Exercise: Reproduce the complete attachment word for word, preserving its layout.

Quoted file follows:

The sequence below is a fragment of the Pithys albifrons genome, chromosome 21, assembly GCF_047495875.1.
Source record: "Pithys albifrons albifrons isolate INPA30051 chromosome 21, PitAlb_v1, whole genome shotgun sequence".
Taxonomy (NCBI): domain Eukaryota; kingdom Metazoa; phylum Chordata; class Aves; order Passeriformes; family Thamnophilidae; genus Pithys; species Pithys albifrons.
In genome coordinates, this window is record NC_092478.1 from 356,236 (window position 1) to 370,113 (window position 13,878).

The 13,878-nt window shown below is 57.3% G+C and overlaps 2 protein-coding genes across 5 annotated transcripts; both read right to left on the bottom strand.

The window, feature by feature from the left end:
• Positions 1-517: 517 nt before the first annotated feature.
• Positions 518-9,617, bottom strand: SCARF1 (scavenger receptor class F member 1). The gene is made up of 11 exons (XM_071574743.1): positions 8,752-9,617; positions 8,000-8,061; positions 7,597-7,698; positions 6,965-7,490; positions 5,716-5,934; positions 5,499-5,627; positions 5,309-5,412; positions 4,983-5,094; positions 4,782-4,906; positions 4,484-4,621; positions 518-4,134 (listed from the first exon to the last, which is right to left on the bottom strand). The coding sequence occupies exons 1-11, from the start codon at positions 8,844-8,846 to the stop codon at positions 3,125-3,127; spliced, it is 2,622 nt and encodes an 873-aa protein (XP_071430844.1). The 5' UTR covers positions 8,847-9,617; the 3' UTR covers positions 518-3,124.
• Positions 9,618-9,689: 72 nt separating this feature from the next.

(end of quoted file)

The sequence below is a fragment of the Pithys albifrons genome, chromosome 21, assembly GCF_047495875.1.
Source record: "Pithys albifrons albifrons isolate INPA30051 chromosome 21, PitAlb_v1, whole genome shotgun sequence".
Taxonomy (NCBI): domain Eukaryota; kingdom Metazoa; phylum Chordata; class Aves; order Passeriformes; family Thamnophilidae; genus Pithys; species Pithys albifrons.
In genome coordinates, this window is record NC_092478.1 from 356,236 (window position 1) to 370,113 (window position 13,878).

The 13,878-nt window shown below is 57.3% G+C and overlaps 2 protein-coding genes across 5 annotated transcripts; both read right to left on the bottom strand.

The window, feature by feature from the left end:
• Positions 1-517: 517 nt before the first annotated feature.
• Positions 518-9,617, bottom strand: SCARF1 (scavenger receptor class F member 1). The gene is made up of 11 exons (XM_071574743.1): positions 8,752-9,617; positions 8,000-8,061; positions 7,597-7,698; positions 6,965-7,490; positions 5,716-5,934; positions 5,499-5,627; positions 5,309-5,412; positions 4,983-5,094; positions 4,782-4,906; positions 4,484-4,621; positions 518-4,134 (listed from the first exon to the last, which is right to left on the bottom strand). The coding sequence occupies exons 1-11, from the start codon at positions 8,844-8,846 to the stop codon at positions 3,125-3,127; spliced, it is 2,622 nt and encodes an 873-aa protein (XP_071430844.1). The 5' UTR covers positions 8,847-9,617; the 3' UTR covers positions 518-3,124.
• Positions 9,618-9,689: 72 nt separating this feature from the next.